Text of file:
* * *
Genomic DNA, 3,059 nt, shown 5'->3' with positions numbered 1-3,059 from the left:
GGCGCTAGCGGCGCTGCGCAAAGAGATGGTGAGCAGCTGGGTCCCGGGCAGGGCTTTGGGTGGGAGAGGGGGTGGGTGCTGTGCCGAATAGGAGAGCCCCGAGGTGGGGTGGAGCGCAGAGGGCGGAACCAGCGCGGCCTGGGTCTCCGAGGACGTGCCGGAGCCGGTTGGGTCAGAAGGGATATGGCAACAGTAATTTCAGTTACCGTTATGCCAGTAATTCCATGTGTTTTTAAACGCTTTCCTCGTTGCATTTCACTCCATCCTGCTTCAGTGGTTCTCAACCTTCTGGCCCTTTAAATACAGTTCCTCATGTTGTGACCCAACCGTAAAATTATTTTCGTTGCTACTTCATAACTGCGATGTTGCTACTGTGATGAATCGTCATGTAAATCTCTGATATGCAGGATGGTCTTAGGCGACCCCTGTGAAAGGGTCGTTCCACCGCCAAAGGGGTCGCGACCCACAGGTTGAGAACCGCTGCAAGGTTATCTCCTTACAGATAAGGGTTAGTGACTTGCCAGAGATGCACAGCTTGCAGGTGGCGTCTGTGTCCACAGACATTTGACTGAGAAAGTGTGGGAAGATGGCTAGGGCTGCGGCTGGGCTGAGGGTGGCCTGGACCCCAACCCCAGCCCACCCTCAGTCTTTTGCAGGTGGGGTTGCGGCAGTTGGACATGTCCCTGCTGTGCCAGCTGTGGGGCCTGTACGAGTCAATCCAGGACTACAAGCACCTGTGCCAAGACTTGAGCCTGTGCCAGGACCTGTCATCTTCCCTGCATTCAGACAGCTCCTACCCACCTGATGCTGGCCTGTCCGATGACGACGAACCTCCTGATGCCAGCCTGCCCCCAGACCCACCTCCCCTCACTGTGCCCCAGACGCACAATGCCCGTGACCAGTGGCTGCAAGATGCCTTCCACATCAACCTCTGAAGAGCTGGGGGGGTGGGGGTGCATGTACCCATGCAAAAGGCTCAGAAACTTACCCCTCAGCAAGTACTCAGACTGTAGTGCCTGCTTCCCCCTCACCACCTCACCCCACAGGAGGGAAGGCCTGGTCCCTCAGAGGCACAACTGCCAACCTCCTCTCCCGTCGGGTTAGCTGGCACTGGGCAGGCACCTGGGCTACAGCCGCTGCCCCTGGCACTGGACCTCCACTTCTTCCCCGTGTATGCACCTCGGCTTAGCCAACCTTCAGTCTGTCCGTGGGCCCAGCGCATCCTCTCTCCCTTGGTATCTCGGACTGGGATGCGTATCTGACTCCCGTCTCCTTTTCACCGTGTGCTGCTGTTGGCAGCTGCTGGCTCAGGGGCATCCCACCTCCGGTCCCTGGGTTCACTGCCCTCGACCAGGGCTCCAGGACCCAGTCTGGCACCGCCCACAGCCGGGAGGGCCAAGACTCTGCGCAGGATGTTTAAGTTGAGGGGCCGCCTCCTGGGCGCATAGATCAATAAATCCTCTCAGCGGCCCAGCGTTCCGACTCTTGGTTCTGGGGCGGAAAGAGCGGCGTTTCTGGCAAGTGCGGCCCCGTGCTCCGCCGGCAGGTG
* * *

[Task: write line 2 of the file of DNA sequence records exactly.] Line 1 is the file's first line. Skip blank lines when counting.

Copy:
GGCGCTAGCGGCGCTGCGCAAAGAGATGGTGAGCAGCTGGGTCCCGGGCAGGGCTTTGGGTGGGAGAGGGGGTGGGTGCTGTGCCGAATAGGAGAGCCCCGAGGTGGGGTGGAGCGCAGAGGGCGGAACCAGCGCGGCCTGGGTCTCCGAGGACGTGCCGGAGCCGGTTGGGTCAGAAGGGATATGGCAACAGTAATTTCAGTTACCGTTATGCCAGTAATTCCATGTGTTTTTAAACGCTTTCCTCGTTGCATTTCACTCCATCCTGCTTCAGTGGTTCTCAACCTTCTGGCCCTTTAAATACAGTTCCTCATGTTGTGACCCAACCGTAAAATTATTTTCGTTGCTACTTCATAACTGCGATGTTGCTACTGTGATGAATCGTCATGTAAATCTCTGATATGCAGGATGGTCTTAGGCGACCCCTGTGAAAGGGTCGTTCCACCGCCAAAGGGGTCGCGACCCACAGGTTGAGAACCGCTGCAAGGTTATCTCCTTACAGATAAGGGTTAGTGACTTGCCAGAGATGCACAGCTTGCAGGTGGCGTCTGTGTCCACAGACATTTGACTGAGAAAGTGTGGGAAGATGGCTAGGGCTGCGGCTGGGCTGAGGGTGGCCTGGACCCCAACCCCAGCCCACCCTCAGTCTTTTGCAGGTGGGGTTGCGGCAGTTGGACATGTCCCTGCTGTGCCAGCTGTGGGGCCTGTACGAGTCAATCCAGGACTACAAGCACCTGTGCCAAGACTTGAGCCTGTGCCAGGACCTGTCATCTTCCCTGCATTCAGACAGCTCCTACCCACCTGATGCTGGCCTGTCCGATGACGACGAACCTCCTGATGCCAGCCTGCCCCCAGACCCACCTCCCCTCACTGTGCCCCAGACGCACAATGCCCGTGACCAGTGGCTGCAAGATGCCTTCCACATCAACCTCTGAAGAGCTGGGGGGGTGGGGGTGCATGTACCCATGCAAAAGGCTCAGAAACTTACCCCTCAGCAAGTACTCAGACTGTAGTGCCTGCTTCCCCCTCACCACCTCACCCCACAGGAGGGAAGGCCTGGTCCCTCAGAGGCACAACTGCCAACCTCCTCTCCCGTCGGGTTAGCTGGCACTGGGCAGGCACCTGGGCTACAGCCGCTGCCCCTGGCACTGGACCTCCACTTCTTCCCCGTGTATGCACCTCGGCTTAGCCAACCTTCAGTCTGTCCGTGGGCCCAGCGCATCCTCTCTCCCTTGGTATCTCGGACTGGGATGCGTATCTGACTCCCGTCTCCTTTTCACCGTGTGCTGCTGTTGGCAGCTGCTGGCTCAGGGGCATCCCACCTCCGGTCCCTGGGTTCACTGCCCTCGACCAGGGCTCCAGGACCCAGTCTGGCACCGCCCACAGCCGGGAGGGCCAAGACTCTGCGCAGGATGTTTAAGTTGAGGGGCCGCCTCCTGGGCGCATAGATCAATAAATCCTCTCAGCGGCCCAGCGTTCCGACTCTTGGTTCTGGGGCGGAAAGAGCGGCGTTTCTGGCAAGTGCGGCCCCGTGCTCCGCCGGCAGGTG